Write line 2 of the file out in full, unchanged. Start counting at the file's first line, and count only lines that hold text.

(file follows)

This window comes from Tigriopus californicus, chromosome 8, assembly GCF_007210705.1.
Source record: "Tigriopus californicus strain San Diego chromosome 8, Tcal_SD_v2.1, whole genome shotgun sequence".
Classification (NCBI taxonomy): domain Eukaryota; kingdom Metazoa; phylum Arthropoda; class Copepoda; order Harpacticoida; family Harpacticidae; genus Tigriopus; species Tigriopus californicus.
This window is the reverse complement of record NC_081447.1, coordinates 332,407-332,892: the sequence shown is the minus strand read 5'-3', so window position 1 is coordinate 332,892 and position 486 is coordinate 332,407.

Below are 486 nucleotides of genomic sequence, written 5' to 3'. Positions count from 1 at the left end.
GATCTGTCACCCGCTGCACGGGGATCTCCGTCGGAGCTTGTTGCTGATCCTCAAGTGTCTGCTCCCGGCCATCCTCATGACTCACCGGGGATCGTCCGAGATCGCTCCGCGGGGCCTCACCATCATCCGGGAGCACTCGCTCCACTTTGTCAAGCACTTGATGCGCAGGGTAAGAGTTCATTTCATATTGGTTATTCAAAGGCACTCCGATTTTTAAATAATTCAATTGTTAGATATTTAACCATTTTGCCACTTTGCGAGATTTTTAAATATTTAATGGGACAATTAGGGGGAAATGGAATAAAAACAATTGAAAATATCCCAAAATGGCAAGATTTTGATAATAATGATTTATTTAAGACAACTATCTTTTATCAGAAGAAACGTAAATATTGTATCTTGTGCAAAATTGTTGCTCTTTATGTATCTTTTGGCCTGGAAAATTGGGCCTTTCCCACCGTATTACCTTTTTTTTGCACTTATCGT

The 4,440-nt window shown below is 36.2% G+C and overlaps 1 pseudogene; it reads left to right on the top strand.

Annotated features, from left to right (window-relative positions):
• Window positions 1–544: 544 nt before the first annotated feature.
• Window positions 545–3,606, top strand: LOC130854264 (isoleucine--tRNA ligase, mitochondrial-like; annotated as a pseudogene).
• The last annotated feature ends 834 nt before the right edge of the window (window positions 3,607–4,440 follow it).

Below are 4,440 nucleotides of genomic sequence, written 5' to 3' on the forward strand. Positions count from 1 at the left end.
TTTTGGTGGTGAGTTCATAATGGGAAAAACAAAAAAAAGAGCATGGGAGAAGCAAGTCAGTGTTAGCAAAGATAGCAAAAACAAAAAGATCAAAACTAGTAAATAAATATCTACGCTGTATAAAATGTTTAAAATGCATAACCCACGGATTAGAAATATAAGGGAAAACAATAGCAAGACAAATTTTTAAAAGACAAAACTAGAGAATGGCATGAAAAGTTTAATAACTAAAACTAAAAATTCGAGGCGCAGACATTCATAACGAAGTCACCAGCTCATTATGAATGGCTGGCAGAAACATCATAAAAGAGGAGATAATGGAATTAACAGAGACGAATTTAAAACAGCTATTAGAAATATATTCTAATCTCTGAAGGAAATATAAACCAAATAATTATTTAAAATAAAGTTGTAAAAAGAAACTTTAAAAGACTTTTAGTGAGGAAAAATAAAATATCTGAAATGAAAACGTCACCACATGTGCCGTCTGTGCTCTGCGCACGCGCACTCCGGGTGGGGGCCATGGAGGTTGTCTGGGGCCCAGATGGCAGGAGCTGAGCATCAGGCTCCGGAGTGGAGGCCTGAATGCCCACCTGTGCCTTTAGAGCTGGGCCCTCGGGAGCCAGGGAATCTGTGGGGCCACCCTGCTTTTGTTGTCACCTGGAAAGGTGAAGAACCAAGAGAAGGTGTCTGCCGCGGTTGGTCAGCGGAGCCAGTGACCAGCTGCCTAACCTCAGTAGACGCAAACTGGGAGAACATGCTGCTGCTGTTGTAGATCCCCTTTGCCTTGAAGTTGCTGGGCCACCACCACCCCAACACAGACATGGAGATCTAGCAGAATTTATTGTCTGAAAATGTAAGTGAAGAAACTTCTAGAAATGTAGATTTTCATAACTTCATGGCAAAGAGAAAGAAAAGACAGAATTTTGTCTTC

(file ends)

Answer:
Source record: "Tigriopus californicus strain San Diego chromosome 8, Tcal_SD_v2.1, whole genome shotgun sequence".